Miller commissioned two of the nation’s largest bronze sculptures, a sprawling 36 by 78-foot installation on Biscayne Bay in Miami and a 60-foot-tall work at the International Airport in Omaha, Nebraska, both by John Raimondi.
Other public sculptures commissioned by Miller include a larger-than-life bronze of baseball immortal Joe DiMaggio and a small boy at the Joe DiMaggio Children’s Hospital in Hollywood, Florida, by Zenos Frudakis. Miller’s article on outdoor sculpture for Collector-Investor magazine was full of advice for anyone contemplating an outdoor work, particularly one in the subtropics or near salt water. “Artists often have to learn through costly experience that designs that look wonderful don’t always work outdoors,” Miller said. “I help my clients select outdoor works that will look great year after year and require less maintenance.”
Miller has received international recognition in publications ranging from the New York Times to Artnews magazine, which gave her a full-page testimonial in 1988 for the quality of her exhibitions and community involvement. Arte al Dia International included her in its People in Art interviews for its 100th Anniversary Issue. Miami Magazine included Ms. Miller in a special section with the notation: “The six-foot redhead is a cultural explosion all by herself.” She was featured in Town and Country magazine in February 1996. Referring to her gallery’s longevity, Lear’s magazine declared her the doyenne of South Florida art dealers.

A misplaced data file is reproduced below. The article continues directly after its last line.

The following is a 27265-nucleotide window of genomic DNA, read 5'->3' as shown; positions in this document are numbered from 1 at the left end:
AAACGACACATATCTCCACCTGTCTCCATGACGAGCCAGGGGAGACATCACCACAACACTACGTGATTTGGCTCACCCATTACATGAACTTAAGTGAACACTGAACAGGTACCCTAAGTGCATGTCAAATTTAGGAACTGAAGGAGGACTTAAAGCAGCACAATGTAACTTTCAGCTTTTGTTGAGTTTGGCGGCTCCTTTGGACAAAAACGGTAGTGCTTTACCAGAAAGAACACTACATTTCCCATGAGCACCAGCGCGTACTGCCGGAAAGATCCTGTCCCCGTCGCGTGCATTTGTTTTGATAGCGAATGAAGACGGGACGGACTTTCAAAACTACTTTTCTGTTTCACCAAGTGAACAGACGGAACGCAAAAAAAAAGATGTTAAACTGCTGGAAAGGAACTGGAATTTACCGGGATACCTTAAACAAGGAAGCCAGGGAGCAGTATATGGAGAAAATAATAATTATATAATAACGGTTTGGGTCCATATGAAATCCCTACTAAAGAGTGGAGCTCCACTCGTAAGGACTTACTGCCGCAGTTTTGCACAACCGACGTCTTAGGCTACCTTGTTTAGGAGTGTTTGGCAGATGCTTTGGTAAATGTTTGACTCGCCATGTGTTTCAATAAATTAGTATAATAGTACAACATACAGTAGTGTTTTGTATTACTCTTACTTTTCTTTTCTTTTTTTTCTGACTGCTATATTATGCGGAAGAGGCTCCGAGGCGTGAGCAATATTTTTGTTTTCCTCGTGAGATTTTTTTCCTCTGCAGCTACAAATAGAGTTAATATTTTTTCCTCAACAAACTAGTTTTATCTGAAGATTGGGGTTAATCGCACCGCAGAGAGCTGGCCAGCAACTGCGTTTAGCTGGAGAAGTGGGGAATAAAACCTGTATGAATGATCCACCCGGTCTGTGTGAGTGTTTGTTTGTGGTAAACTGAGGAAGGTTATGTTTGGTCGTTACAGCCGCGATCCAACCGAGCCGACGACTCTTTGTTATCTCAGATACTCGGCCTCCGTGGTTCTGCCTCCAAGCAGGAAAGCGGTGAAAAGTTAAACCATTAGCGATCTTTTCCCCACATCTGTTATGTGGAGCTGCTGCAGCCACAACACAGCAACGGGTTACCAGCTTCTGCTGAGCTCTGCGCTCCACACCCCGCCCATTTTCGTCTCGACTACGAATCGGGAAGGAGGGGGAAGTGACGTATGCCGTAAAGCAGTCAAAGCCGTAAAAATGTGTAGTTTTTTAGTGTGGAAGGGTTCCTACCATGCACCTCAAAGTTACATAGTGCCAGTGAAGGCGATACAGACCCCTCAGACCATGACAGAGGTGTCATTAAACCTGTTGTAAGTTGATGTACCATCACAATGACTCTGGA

If pressed, Miller can cite numerous stories about how works that she sold have appreciated in value, but she does so reluctantly. “I’ve never told anyone to buy a work of art simply as an investment, and I never will,” Miller said. “Early on, I chose to ignore the latest trends and instead to show only works that I personally relate to and artists that I believe in,” says Virginia Miller. “I’ve always insisted that my clients buy only works that they love. Although many of those works have appreciated in value substantially, I urge clients not to consider their art acquisitions merely as a financial investment, but as an investment in their quality of life.” Judging by the number of grateful letters received by Miller from clients who bought work from her years before, her philosophy has proven successful.
ArtSpace / Virginia Miller Galleries
169 Madeira Avenue
Coral Gables, FL 33134
tel 305 444 4493